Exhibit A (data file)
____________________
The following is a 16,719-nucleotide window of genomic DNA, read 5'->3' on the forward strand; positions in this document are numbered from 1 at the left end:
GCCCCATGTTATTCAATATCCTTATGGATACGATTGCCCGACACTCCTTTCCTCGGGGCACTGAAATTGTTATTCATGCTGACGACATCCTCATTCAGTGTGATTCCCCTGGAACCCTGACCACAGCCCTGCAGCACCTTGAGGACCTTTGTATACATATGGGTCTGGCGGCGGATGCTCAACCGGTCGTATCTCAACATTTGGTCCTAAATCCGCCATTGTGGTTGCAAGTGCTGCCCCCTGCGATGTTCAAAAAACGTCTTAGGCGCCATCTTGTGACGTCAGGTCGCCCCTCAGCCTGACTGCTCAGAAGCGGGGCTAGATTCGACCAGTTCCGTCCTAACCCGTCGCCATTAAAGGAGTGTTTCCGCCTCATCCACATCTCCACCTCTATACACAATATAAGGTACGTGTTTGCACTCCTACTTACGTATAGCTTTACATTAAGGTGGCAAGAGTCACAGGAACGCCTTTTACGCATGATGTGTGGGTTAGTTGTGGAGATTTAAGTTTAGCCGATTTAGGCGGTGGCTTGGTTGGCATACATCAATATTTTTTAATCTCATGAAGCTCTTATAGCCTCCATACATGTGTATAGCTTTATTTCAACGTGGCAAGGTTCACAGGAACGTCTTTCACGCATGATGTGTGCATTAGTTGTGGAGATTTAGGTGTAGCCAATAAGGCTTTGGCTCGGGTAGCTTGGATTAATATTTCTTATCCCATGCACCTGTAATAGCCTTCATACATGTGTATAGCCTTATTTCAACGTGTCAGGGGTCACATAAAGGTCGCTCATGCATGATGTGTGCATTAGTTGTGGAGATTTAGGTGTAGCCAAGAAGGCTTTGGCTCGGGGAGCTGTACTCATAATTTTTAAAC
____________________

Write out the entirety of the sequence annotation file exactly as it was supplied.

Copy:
The following is a 16,719-nucleotide window of genomic DNA, read 5'->3' on the forward strand; positions in this document are numbered from 1 at the left end:
GCCCCATGTTATTCAATATCCTTATGGATACGATTGCCCGACACTCCTTTCCTCGGGGCACTGAAATTGTTATTCATGCTGACGACATCCTCATTCAGTGTGATTCCCCTGGAACCCTGACCACAGCCCTGCAGCACCTTGAGGACCTTTGTATACATATGGGTCTGGCGGCGGATGCTCAACCGGTCGTATCTCAACATTTGGTCCTAAATCCGCCATTGTGGTTGCAAGTGCTGCCCCCTGCGATGTTCAAAAAACGTCTTAGGCGCCATCTTGTGACGTCAGGTCGCCCCTCAGCCTGACTGCTCAGAAGCGGGGCTAGATTCGACCAGTTCCGTCCTAACCCGTCGCCATTAAAGGAGTGTTTCCGCCTCATCCACATCTCCACCTCTATACACAATATAAGGTACGTGTTTGCACTCCTACTTACGTATAGCTTTACATTAAGGTGGCAAGAGTCACAGGAACGCCTTTTACGCATGATGTGTGGGTTAGTTGTGGAGATTTAAGTTTAGCCGATTTAGGCGGTGGCTTGGTTGGCATACATCAATATTTTTTAATCTCATGAAGCTCTTATAGCCTCCATACATGTGTATAGCTTTATTTCAACGTGGCAAGGTTCACAGGAACGTCTTTCACGCATGATGTGTGCATTAGTTGTGGAGATTTAGGTGTAGCCAATAAGGCTTTGGCTCGGGTAGCTTGGATTAATATTTCTTATCCCATGCACCTGTAATAGCCTTCATACATGTGTATAGCCTTATTTCAACGTGTCAGGGGTCACATAAAGGTCGCTCATGCATGATGTGTGCATTAGTTGTGGAGATTTAGGTGTAGCCAAGAAGGCTTTGGCTCGGGGAGCTGTACTCATAATTTTTAAAC